LITTLE ROCK, Ark. – It’s more than just slicing and dicing; one local program is giving young adults a second chance by preparing them for a culinary career.
It’s called Food Jobs Work, a program designed to help adults who have faced challenges in life pick up a new skill set to make themselves more marketable and unlock a passion in the process.
The course held its first graduation in over a year, with four students receiving their certificates, chef’s coats, and knives in a short but emotional ceremony as part of the 11th cohort.
For Bre’Aunna Peoples, one of the graduates, the moment marks the start of the rest of her life. She got more out of the program than just new ways to cook or prepare food.
“This actually opened up a door for me,” Peoples said. “My main thing I feel that I have very much accomplished is my communication skills. I’m not scared to talk anymore.”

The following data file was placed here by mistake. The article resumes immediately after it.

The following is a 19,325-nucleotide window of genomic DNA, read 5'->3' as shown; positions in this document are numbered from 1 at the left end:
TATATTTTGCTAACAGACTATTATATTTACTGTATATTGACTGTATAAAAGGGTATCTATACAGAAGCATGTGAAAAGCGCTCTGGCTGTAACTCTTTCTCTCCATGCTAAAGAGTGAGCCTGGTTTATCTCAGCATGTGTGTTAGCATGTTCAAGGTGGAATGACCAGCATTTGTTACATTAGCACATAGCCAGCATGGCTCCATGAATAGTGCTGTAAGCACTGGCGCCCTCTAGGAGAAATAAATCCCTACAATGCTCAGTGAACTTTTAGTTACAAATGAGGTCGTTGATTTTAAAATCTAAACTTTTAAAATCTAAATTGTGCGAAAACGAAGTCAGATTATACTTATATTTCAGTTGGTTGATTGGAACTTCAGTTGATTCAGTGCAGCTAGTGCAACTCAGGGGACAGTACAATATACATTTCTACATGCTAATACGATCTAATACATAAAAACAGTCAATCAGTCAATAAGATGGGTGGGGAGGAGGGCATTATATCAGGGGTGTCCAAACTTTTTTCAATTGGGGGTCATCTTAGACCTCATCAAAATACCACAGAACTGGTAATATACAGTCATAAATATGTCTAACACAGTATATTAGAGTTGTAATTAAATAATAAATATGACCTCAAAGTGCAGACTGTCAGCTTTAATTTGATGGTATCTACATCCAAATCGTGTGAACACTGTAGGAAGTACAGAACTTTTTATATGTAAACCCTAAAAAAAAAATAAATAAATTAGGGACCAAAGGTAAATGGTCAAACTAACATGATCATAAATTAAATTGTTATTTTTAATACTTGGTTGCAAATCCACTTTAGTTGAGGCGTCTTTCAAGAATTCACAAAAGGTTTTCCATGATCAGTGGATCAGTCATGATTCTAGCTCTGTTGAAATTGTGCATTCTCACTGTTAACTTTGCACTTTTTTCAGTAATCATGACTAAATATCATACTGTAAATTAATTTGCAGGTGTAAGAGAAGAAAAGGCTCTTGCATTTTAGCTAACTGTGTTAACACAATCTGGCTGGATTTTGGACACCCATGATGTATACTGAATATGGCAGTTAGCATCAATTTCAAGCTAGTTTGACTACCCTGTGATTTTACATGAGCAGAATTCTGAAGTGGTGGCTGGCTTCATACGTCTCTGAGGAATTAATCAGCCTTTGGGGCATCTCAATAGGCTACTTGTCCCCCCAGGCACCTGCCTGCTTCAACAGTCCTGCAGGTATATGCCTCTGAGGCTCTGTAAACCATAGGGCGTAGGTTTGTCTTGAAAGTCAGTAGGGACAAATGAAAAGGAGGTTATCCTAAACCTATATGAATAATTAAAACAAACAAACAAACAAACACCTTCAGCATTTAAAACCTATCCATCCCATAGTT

Christie Ison founded the program and has watched dozens of students over the years take their knowledge to the workforce, one skill at a time.
“[Students learn] basic sauté, knife handling, how to cook all kinds of things,” Ison explained.
The class is inspirational for many students who sign up but is especially meaningful during a pandemic. Ison hasn’t been able to hold a class for over a year and a half, and this most recent group of students had to be less than half the size of the usual 10 to 12 member cohorts.
As this latest batch of students prepares to make their way to a local kitchen, they face a job market desperate for their help.
“It’s very timely right now because COVID has opened up so many opportunities,” said Ison. Restaurants and the food industry, in general, are stretched thin, with hospitality and culinary workers in short supply but in high demand.
It’s a career path Peoples is thrilled to be in, with her ultimate goal, “to one day own a restaurant and run it.”